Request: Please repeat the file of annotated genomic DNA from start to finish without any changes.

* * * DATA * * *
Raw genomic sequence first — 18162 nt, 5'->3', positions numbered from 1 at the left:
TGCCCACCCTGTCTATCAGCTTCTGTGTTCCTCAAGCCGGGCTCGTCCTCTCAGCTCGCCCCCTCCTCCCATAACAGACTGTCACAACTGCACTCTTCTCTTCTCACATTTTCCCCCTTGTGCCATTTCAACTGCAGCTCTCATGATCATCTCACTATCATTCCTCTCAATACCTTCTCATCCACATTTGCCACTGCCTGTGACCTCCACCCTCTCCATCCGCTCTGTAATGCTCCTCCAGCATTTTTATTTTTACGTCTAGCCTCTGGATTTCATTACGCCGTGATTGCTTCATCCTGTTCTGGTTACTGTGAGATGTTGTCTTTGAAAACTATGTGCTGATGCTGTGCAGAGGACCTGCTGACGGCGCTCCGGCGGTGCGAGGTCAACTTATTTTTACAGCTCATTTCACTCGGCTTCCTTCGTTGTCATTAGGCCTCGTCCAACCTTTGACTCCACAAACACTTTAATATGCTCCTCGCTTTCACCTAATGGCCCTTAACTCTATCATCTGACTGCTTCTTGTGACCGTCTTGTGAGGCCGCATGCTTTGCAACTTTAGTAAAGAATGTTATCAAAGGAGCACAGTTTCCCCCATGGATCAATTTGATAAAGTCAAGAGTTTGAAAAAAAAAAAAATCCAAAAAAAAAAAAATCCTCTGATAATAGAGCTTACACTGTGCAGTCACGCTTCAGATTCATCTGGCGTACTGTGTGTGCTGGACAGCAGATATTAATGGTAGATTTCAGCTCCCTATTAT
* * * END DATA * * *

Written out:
Raw genomic sequence first — 18162 nt, 5'->3', positions numbered from 1 at the left:
TGCCCACCCTGTCTATCAGCTTCTGTGTTCCTCAAGCCGGGCTCGTCCTCTCAGCTCGCCCCCTCCTCCCATAACAGACTGTCACAACTGCACTCTTCTCTTCTCACATTTTCCCCCTTGTGCCATTTCAACTGCAGCTCTCATGATCATCTCACTATCATTCCTCTCAATACCTTCTCATCCACATTTGCCACTGCCTGTGACCTCCACCCTCTCCATCCGCTCTGTAATGCTCCTCCAGCATTTTTATTTTTACGTCTAGCCTCTGGATTTCATTACGCCGTGATTGCTTCATCCTGTTCTGGTTACTGTGAGATGTTGTCTTTGAAAACTATGTGCTGATGCTGTGCAGAGGACCTGCTGACGGCGCTCCGGCGGTGCGAGGTCAACTTATTTTTACAGCTCATTTCACTCGGCTTCCTTCGTTGTCATTAGGCCTCGTCCAACCTTTGACTCCACAAACACTTTAATATGCTCCTCGCTTTCACCTAATGGCCCTTAACTCTATCATCTGACTGCTTCTTGTGACCGTCTTGTGAGGCCGCATGCTTTGCAACTTTAGTAAAGAATGTTATCAAAGGAGCACAGTTTCCCCCATGGATCAATTTGATAAAGTCAAGAGTTTGAAAAAAAAAAAAATCCAAAAAAAAAAAAATCCTCTGATAATAGAGCTTACACTGTGCAGTCACGCTTCAGATTCATCTGGCGTACTGTGTGTGCTGGACAGCAGATATTAATGGTAGATTTCAGCTCCCTATTAT